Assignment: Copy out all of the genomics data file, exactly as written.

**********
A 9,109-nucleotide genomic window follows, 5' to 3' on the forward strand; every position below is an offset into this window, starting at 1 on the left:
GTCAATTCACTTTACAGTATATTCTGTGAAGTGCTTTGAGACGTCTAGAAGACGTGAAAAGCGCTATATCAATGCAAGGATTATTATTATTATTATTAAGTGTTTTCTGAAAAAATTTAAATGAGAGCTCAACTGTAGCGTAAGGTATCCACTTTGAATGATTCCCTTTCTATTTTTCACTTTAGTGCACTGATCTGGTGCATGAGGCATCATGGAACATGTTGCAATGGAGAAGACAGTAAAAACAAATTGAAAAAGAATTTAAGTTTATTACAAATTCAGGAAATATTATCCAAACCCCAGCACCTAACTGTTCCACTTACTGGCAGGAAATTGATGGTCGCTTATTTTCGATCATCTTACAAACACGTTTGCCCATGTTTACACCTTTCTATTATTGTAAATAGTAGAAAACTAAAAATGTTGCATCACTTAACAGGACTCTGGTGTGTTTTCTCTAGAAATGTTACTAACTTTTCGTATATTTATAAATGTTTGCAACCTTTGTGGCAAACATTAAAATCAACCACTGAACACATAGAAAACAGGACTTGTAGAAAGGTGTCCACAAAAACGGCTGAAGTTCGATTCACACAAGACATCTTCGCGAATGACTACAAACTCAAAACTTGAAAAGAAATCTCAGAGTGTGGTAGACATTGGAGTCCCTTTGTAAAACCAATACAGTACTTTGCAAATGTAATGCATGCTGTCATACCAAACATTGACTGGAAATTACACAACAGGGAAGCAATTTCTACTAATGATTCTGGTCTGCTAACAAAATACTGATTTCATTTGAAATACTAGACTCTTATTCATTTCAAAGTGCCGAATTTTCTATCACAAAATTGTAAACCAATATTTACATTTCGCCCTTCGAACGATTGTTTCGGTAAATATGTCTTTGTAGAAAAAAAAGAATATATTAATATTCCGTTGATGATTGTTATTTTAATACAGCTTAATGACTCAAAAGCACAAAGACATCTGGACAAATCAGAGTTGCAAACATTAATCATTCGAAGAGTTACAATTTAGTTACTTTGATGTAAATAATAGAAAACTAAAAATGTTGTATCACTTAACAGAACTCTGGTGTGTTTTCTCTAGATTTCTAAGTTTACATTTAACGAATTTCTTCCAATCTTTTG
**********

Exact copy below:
A 9,109-nucleotide genomic window follows, 5' to 3' on the forward strand; every position below is an offset into this window, starting at 1 on the left:
GTCAATTCACTTTACAGTATATTCTGTGAAGTGCTTTGAGACGTCTAGAAGACGTGAAAAGCGCTATATCAATGCAAGGATTATTATTATTATTATTAAGTGTTTTCTGAAAAAATTTAAATGAGAGCTCAACTGTAGCGTAAGGTATCCACTTTGAATGATTCCCTTTCTATTTTTCACTTTAGTGCACTGATCTGGTGCATGAGGCATCATGGAACATGTTGCAATGGAGAAGACAGTAAAAACAAATTGAAAAAGAATTTAAGTTTATTACAAATTCAGGAAATATTATCCAAACCCCAGCACCTAACTGTTCCACTTACTGGCAGGAAATTGATGGTCGCTTATTTTCGATCATCTTACAAACACGTTTGCCCATGTTTACACCTTTCTATTATTGTAAATAGTAGAAAACTAAAAATGTTGCATCACTTAACAGGACTCTGGTGTGTTTTCTCTAGAAATGTTACTAACTTTTCGTATATTTATAAATGTTTGCAACCTTTGTGGCAAACATTAAAATCAACCACTGAACACATAGAAAACAGGACTTGTAGAAAGGTGTCCACAAAAACGGCTGAAGTTCGATTCACACAAGACATCTTCGCGAATGACTACAAACTCAAAACTTGAAAAGAAATCTCAGAGTGTGGTAGACATTGGAGTCCCTTTGTAAAACCAATACAGTACTTTGCAAATGTAATGCATGCTGTCATACCAAACATTGACTGGAAATTACACAACAGGGAAGCAATTTCTACTAATGATTCTGGTCTGCTAACAAAATACTGATTTCATTTGAAATACTAGACTCTTATTCATTTCAAAGTGCCGAATTTTCTATCACAAAATTGTAAACCAATATTTACATTTCGCCCTTCGAACGATTGTTTCGGTAAATATGTCTTTGTAGAAAAAAAAGAATATATTAATATTCCGTTGATGATTGTTATTTTAATACAGCTTAATGACTCAAAAGCACAAAGACATCTGGACAAATCAGAGTTGCAAACATTAATCATTCGAAGAGTTACAATTTAGTTACTTTGATGTAAATAATAGAAAACTAAAAATGTTGTATCACTTAACAGAACTCTGGTGTGTTTTCTCTAGATTTCTAAGTTTACATTTAACGAATTTCTTCCAATCTTTTG